In the past I was the “ultra-loyal” and used to actually resent people that left my company. Then I started to realize people need to take care of themselves, as I saw colleagues getting laid off. Personally, I get the headhunter calls now and then and in the past, I used to get into these salary discussions and even interviewed a couple times but in the end I’d always say, “Why the hell am I doing this? I don’t plan on leaving.”

    For me, I’ve stuck around due primarily to security and lack of the “dream job” opportunities, but realistically, at some point, I’ll probably bite. Another major factor for me is I don’t want to move my family around constantly chasing a buck. It’s only money after all. But if I started to feel my job was in jeopardy, I’d definitely be more aggressive.
    .-= Darwin’s Money´s last blog ..10 Ways Spend Less Time at work – Guaranteed! =-.

  19. says

    I actually did this about 3 and a half years ago. A new opportunity to work in a foreign country came and I grabbed it. It was one of the better decisions of my life. Not only was it more rewarding financially, but it also widened my perspective in terms of other people’s culture and work ethic. It’s interesting that after 2 and half years away, I came back home, and now work as an IT consultant for my old employer. I think, through it all, what I learned is to keep your relationships with your previous employer and colleagues intact. It’s a small world and nobody knows what will happen in the future. But the relationships you keep will help you out no matter what.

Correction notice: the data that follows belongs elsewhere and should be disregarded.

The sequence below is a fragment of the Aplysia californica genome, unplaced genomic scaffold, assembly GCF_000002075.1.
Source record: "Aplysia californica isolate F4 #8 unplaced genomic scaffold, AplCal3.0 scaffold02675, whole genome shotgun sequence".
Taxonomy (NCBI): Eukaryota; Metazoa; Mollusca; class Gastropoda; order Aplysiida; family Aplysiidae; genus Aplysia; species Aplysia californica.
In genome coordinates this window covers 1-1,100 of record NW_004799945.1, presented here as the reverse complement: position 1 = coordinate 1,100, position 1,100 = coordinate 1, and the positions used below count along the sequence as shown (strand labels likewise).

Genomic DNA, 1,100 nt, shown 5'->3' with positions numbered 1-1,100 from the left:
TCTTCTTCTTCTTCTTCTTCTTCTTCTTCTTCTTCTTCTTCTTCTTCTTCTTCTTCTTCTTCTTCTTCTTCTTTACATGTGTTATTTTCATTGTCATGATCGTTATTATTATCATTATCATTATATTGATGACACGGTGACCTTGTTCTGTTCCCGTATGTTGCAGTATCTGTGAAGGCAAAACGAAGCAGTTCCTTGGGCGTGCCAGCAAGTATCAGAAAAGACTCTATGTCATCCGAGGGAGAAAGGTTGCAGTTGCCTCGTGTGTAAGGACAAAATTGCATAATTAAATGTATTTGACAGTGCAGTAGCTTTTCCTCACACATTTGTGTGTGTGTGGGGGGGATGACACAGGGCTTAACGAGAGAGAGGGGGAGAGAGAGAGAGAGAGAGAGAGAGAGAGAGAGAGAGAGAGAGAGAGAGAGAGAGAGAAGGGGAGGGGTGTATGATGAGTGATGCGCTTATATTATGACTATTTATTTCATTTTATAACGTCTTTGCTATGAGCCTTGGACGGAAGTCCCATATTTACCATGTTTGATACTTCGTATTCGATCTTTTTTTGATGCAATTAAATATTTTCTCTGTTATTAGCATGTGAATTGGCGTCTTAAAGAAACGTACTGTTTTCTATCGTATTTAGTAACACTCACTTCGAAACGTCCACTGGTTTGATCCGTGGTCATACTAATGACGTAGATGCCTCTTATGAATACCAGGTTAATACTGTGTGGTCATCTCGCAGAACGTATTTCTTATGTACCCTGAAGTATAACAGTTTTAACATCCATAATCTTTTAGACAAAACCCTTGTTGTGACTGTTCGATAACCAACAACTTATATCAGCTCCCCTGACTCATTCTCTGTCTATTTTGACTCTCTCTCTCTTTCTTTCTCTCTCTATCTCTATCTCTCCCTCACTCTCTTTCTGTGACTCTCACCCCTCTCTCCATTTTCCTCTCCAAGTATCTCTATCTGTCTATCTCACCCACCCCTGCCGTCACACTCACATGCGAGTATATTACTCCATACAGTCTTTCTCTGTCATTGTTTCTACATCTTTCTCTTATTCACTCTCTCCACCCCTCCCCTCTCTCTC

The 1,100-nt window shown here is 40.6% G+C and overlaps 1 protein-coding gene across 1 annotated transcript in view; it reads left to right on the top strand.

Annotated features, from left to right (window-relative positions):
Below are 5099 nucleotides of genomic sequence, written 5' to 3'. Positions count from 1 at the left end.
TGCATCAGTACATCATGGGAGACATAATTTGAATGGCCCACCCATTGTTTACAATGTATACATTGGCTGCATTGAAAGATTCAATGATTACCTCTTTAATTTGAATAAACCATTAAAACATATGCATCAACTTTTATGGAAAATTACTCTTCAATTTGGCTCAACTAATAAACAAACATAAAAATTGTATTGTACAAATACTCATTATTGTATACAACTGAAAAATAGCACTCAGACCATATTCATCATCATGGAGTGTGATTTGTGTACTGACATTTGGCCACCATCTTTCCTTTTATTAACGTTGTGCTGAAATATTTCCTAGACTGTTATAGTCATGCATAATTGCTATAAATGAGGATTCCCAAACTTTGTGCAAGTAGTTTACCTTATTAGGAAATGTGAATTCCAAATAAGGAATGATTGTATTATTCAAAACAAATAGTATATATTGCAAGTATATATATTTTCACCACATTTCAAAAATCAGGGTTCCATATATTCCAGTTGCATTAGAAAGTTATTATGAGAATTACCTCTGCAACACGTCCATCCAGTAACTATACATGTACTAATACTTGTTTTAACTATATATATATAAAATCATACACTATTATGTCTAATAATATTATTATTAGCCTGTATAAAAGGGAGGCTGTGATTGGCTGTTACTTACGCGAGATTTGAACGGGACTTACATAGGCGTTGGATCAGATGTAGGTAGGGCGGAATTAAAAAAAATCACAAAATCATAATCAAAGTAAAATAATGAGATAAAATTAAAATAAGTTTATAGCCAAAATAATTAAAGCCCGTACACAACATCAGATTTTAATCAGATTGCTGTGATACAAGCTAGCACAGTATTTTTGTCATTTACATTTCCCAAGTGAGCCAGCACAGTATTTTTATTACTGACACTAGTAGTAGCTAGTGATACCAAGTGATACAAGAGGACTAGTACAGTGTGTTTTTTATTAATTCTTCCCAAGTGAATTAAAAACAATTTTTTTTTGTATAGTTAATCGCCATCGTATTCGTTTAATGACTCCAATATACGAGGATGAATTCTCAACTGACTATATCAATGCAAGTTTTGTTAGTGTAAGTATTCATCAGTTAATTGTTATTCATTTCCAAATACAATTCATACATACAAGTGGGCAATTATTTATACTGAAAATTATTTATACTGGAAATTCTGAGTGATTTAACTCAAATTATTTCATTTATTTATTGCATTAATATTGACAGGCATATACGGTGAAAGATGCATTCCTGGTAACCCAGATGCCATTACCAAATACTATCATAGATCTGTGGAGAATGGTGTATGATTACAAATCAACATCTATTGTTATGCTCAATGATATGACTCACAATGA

20. says

    When you go to a new employer, you need to prove yourself all over again. That takes a lot of work. The first six months at a new place are intense.

    If you have been coasting for a long time, that can be a good thing. But there are other times when not doing the extra work of proving yourself again means that you can put more effort forward in other areas of life — exercise, reading, work around the house, whatever.

    Rob
    .-= Rob Bennett´s last blog ..Investing: The New Rules #7 — Dollar-Cost Averaging Is a Loser Strategy =-.

    • says

      Although one has to prove themselves all over again, that’s pretty exciting to me.. simply that challenge.

      You bring a good point about recognizing the ease of the current job and using the extra time you would have spent proving yourself at a new job to do other things. In fact, I’ll start thinking that for the extra job I’ll need to spend 2 more hours a day working, hence I’ll just spend 2 more ours having fun with my hobbies! thnx!

  21. says

    I think there’s a fine line between contentment and complacency. When you’re doing all you can, you usually feel content. But when you think you have more potential, you may feel complacent.